Sig Sauer is in the crosshairs of a $10 million lawsuit after a U.S. Immigration and Customs Enforcement officer experienced an accidental discharge with his P320.
According to Military.com, on September 21, 2o20, Keith Slatowski was participating in his quarterly weapons training, in New Castle, Delaware, when his pistol misfired. The gun went off when he took hold of the pistol grip, while it was in his holster, resulting in a 9mm round discharging into his hip and exiting through his leg.
Slatowski, a former Marine, with the assistance of his attorneys Jeffrey Bagnell and Robert Zimmerman, filed the lawsuit on Wednesday, February 17th, in the U.S. District Court of Pennsylvania.
The U.S. Army is integrating an upgraded version of the P320, known as the Modular Handgun System (MHS), as the standard sidearm for the service. Sig Sauer stated that the MHS has “passed the U.S. Army’s testing protocols.”
The lawsuit stated that Slatowski was on the shooting line and was instructed to draw his weapon and fire two rounds. When he “placed his hand on the pistol grip to draw it out of his holster, the weapon fired.”
The suit claims that “Slatowski never touched the weapon’s trigger.” It went on to say that “the bullet struck him in his upper right hip and exited out the back of his lower thigh, causing substantial injury, maceration of tissue, blood loss, and nerve damage.”
Sig Sauer is being sued for “negligence, strict products liability, breach of express warranty, breach of implied warranty, and negligent and intentional infliction of emotional distress in view of Sig’s misrepresentations about the safety of the weapon.”
In a released statement, Slatowski said, “To this day I’m shocked that a firearms manufacturer would design, build and sell a lethal weapon knowing it could fire without the most highly trained soldier, agent, or civilian ever touching the trigger.”
Sig Sauer has not commented on the lawsuit.
This is not the first issue for the Sig P320. In March of 2020, Sig Sauer settled in a class-action lawsuit. The suit stated that P320s manufactured before August 8, 2017, did not have a mechanical disconnector. The purpose of a disconnector is to prevent a pistol from firing when the barrel and slide are in an unlocked condition.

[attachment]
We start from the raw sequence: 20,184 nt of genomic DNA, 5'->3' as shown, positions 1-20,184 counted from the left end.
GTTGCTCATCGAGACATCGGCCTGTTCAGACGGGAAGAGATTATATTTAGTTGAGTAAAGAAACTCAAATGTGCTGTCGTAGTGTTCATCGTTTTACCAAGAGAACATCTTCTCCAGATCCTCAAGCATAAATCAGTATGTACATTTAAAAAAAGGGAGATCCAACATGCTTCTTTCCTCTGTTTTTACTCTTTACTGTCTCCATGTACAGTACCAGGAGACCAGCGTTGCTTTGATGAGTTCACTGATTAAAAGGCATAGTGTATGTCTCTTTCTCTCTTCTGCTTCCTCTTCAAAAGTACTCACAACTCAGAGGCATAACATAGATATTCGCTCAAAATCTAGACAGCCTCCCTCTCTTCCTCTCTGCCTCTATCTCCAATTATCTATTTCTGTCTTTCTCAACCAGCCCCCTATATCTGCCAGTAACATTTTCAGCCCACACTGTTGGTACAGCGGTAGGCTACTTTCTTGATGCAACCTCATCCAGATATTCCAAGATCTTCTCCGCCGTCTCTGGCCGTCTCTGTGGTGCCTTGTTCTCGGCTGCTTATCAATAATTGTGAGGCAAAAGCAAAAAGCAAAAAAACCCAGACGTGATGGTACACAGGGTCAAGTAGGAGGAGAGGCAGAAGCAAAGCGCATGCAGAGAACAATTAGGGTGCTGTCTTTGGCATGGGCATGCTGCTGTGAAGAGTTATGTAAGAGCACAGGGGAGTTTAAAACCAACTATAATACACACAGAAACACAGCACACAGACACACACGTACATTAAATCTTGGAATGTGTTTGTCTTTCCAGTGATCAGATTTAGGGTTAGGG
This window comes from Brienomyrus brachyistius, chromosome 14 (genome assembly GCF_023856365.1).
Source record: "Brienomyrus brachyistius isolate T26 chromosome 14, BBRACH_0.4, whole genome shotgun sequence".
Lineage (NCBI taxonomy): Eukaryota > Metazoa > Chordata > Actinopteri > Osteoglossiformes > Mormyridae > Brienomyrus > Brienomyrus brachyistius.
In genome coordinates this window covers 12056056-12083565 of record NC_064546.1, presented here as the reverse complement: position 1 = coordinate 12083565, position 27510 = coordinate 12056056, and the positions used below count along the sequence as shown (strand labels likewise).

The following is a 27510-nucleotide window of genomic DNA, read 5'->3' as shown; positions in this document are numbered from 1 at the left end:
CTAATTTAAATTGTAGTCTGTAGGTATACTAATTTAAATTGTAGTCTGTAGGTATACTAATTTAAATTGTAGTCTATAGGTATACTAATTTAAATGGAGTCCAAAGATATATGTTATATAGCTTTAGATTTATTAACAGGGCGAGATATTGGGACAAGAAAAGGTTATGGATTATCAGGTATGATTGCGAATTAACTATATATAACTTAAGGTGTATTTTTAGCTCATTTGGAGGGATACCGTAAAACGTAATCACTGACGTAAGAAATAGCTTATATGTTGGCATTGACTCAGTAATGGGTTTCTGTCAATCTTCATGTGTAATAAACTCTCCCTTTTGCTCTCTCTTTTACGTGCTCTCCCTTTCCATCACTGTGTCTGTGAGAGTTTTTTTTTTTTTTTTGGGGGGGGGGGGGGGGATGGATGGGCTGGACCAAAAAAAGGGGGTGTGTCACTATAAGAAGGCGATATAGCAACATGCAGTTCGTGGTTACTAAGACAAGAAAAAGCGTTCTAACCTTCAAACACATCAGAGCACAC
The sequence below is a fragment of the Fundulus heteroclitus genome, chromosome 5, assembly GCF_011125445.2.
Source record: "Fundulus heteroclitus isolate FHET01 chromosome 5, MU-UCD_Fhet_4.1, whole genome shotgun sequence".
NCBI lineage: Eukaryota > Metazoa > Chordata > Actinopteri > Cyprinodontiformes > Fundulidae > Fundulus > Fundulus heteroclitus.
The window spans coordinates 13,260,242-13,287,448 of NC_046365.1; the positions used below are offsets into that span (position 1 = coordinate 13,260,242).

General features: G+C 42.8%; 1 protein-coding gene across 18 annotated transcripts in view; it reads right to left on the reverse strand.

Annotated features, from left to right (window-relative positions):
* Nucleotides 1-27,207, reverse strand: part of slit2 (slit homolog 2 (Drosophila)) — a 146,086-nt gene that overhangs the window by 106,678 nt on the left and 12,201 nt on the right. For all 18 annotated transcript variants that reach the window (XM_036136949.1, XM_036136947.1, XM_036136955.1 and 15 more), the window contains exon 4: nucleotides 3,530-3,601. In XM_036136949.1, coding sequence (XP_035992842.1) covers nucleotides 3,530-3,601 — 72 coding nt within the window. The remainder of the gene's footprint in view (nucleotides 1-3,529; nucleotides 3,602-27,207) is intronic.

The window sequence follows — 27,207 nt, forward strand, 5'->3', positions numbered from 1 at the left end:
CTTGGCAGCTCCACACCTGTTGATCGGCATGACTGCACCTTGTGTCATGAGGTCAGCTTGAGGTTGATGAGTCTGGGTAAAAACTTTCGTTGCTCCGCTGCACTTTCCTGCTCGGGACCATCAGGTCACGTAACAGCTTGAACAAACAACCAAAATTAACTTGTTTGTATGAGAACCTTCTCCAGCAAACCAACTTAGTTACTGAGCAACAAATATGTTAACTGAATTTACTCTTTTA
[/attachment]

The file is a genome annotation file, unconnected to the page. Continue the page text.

As a result of the class-action lawsuit, Sig Sauer instituted a Voluntary Upgrade Program, reimbursing P320 owners, providing lifetime warranties on certain parts, and providing an upgraded pistol with the disconnector feature.
During this class-action lawsuit last year, Sig stated the following: “It is Sig Sauer’s position that the design of the P320 pistol, both pre-upgrade and post-upgrade, prevents the P320 pistol from firing in an unlocked condition. Sig Sauer has conducted extensive testing of both the pre-upgrade and post-upgrade P320 pistols to confirm its position that the pistol will not fire with the slide and barrel in an unlocked condition.”
With respect to the suit, Sig explained in a statement that “by entering into this agreement, Sig Sauer is not admitting that any of plaintiffs’ allegations have merit. However, to avoid the uncertainty and high costs of further litigation, Sig Sauer has reached an agreement to resolve this case.”
Slatowski’s suit alleges that the discharge he experienced was not due to an issue with the mechanical disconnector. The lawsuit claims that the P320 “possessed an inadequate sear-striker connection, even after implementing a ‘voluntary upgrade’ program for the gun; an inadequate internal striker safety; and lacked any external safety or tabbed trigger safety.”
The lawsuit’s supporting argument alleges that law enforcement agencies have reported 28 instances of accidental discharges with the P320.
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